For the PM’s annual public open house for Eid al-Fitr, Rahman invested in his own traditional Malay ensemble, topped off with a songkok hat, hoping to get another “wefie” with his hero. Unable to reach Najib’s side, Rahman sidles up to to his wife, a festively bouffant Rosmah Mansor, for a series of shots in a scene which literally brought a full house down for his derring-do and light heartedness during the screening.

Directors Tan and Cho state that they didn’t want to make “another refugee film” to further highlight increasingly familiar facts and figures, which they believe leaves little room for empathy. By delving deep into the experience of a young refugee living in Kuala Lumpur, such a story treatment would enable the audience to attach a human face to a humanitarian crisis currently unfolding in Myanmar, while helping at the same time to override local negative perceptions of refugees.

The ingenuity of this documentary is that it appears as if Ziaur Rahman had filmed it himself, comfortably sharing his story with an intimate group of friends, giving the impression we have known him far longer than the documentary’s mere 24 minutes.

Selfies, wefies, and feel good emojis aside, the film also touches upon the personal tragedy of Rahman’s having been trafficked at least seven times between Bangladesh, Myanmar and Thailand. On a boat heading toward Thailand, Rahman lost the sight of his right eye, a form of punishment meted out by the traffickers for attempting to steal their food.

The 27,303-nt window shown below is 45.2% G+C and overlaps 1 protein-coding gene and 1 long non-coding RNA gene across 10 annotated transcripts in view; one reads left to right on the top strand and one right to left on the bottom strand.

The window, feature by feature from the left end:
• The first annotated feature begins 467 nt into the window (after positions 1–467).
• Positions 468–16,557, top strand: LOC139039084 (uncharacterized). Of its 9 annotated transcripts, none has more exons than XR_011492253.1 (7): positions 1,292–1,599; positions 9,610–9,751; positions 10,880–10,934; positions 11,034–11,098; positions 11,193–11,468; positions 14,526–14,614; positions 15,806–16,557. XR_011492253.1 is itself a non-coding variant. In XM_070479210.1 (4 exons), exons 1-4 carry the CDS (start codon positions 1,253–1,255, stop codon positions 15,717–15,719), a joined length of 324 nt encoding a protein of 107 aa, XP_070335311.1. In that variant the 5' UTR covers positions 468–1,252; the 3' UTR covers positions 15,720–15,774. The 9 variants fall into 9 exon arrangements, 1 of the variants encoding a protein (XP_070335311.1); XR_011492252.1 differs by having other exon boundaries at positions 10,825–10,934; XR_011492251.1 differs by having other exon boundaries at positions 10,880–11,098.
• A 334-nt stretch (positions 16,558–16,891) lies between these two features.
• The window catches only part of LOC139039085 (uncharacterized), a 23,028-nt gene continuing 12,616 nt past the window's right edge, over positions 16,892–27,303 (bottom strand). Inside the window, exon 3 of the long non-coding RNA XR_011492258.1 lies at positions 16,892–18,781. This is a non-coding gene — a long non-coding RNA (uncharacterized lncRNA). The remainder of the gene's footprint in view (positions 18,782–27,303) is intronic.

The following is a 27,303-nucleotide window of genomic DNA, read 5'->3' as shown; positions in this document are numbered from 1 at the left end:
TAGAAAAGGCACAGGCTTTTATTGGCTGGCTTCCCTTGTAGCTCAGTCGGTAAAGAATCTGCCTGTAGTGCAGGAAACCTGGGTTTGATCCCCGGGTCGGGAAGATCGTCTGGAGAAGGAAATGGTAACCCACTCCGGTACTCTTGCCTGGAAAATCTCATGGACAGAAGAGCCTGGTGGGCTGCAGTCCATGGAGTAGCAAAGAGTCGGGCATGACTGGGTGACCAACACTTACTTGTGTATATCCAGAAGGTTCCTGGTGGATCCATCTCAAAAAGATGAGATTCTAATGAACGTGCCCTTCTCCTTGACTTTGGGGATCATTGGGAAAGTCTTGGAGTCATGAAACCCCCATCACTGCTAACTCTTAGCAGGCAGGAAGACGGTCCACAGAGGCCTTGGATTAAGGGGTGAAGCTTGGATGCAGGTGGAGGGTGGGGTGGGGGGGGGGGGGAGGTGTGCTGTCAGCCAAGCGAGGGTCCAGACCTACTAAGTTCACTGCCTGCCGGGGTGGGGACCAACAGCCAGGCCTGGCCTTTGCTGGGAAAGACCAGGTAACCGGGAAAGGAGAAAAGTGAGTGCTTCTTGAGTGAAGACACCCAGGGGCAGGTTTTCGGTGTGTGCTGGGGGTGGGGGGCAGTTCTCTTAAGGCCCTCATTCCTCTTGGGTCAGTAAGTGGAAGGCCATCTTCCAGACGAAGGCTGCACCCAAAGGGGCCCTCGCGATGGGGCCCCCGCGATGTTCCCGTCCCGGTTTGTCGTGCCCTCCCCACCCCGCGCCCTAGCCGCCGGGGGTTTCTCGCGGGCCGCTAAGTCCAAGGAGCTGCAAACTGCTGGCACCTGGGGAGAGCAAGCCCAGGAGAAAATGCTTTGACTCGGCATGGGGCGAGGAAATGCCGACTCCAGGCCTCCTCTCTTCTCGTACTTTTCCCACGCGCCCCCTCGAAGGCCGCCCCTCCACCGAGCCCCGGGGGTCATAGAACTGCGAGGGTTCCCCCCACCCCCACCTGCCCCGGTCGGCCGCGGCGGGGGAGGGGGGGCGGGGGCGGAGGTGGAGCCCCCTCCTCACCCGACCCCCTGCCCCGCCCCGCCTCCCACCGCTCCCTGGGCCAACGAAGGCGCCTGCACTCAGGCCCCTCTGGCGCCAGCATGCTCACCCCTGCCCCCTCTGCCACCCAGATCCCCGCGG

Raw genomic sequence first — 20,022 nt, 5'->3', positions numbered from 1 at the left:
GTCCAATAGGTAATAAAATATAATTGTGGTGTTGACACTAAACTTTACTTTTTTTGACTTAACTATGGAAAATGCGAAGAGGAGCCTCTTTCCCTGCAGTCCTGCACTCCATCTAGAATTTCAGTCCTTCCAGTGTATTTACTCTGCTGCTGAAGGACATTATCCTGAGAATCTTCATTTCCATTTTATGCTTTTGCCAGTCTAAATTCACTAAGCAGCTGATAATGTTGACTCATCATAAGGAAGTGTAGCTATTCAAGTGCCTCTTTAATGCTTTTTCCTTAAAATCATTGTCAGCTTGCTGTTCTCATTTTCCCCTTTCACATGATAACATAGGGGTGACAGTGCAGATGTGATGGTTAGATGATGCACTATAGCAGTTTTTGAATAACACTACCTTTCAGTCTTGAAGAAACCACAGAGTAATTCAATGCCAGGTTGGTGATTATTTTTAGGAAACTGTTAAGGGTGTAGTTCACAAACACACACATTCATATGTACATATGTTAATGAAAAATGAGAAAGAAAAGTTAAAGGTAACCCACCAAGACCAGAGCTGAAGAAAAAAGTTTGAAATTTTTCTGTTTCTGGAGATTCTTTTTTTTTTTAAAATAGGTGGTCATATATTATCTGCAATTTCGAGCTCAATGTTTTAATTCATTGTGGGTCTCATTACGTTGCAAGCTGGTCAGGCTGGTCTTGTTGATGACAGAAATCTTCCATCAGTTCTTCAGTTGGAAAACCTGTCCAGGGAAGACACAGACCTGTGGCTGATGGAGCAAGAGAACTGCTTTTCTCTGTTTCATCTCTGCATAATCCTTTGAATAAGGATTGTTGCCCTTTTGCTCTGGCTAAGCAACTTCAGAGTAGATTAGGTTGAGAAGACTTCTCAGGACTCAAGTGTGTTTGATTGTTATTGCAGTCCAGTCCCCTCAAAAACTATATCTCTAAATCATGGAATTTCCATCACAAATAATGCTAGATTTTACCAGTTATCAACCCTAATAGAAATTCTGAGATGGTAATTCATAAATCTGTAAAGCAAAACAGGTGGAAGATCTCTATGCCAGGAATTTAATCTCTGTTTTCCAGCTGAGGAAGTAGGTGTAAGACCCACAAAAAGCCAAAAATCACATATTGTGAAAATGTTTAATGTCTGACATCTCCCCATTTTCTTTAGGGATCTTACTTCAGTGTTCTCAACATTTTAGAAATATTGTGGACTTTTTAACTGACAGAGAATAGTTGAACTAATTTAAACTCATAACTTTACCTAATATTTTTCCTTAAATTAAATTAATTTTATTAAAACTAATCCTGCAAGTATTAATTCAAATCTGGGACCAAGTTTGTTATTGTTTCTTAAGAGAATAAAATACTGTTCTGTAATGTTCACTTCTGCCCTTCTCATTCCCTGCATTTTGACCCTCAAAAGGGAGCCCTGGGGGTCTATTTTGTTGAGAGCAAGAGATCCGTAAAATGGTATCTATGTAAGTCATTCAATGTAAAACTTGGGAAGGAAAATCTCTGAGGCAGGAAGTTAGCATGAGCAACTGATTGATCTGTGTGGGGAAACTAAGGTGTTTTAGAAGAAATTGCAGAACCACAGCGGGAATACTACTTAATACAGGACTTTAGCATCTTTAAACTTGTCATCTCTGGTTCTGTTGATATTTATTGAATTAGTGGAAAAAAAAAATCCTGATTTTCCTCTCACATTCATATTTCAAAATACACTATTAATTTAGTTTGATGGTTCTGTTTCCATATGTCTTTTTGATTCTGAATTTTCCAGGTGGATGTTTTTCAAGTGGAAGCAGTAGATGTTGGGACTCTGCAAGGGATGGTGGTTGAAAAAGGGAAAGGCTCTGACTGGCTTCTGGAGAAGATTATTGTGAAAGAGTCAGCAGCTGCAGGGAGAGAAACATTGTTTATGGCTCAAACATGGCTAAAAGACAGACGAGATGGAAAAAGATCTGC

After eventually arriving in Penang, his ordeal continued when he was unable to pay his traffickers an exorbitant RM8000 debt. Left to starve, Rahman made an escape to Kuala Lumpur three days later, where he continues to be exploited by employers who take advantage of the fact that refugees are unable to work legally in Malaysia.

Activism is not a hobby for Rahman, it’s a commitment to affect change. And that seed of change was planted in the audience on the opening night of Freedom Film Festival, who were equally captivated by his plight, his charm, and his genuinely upbeat personality.

Rahman is currently in the process of writing a book, which will depict the darker truth of the ordeals of himself and his friends—who, along with many thousands of Rohingya refugees, still have no place to call home.

As the credits rolled to the wild applause of the audience, his friends seated directly behind him reached out to his shoulders to offer a congratulatory hug, with his childhood friend leaning in to whisper, “I am so proud of you, brother”.

Julia Mayer is the Asia Correspondent for Metro Magazine Australia, and has written extensively on traditional arts, performances and cinema in Malaysia Indonesia, Vietnam and South Korea region. She is also a Masters of Museum and Heritage Studies student at the Australian National University.

This article first appeared in New Mandala.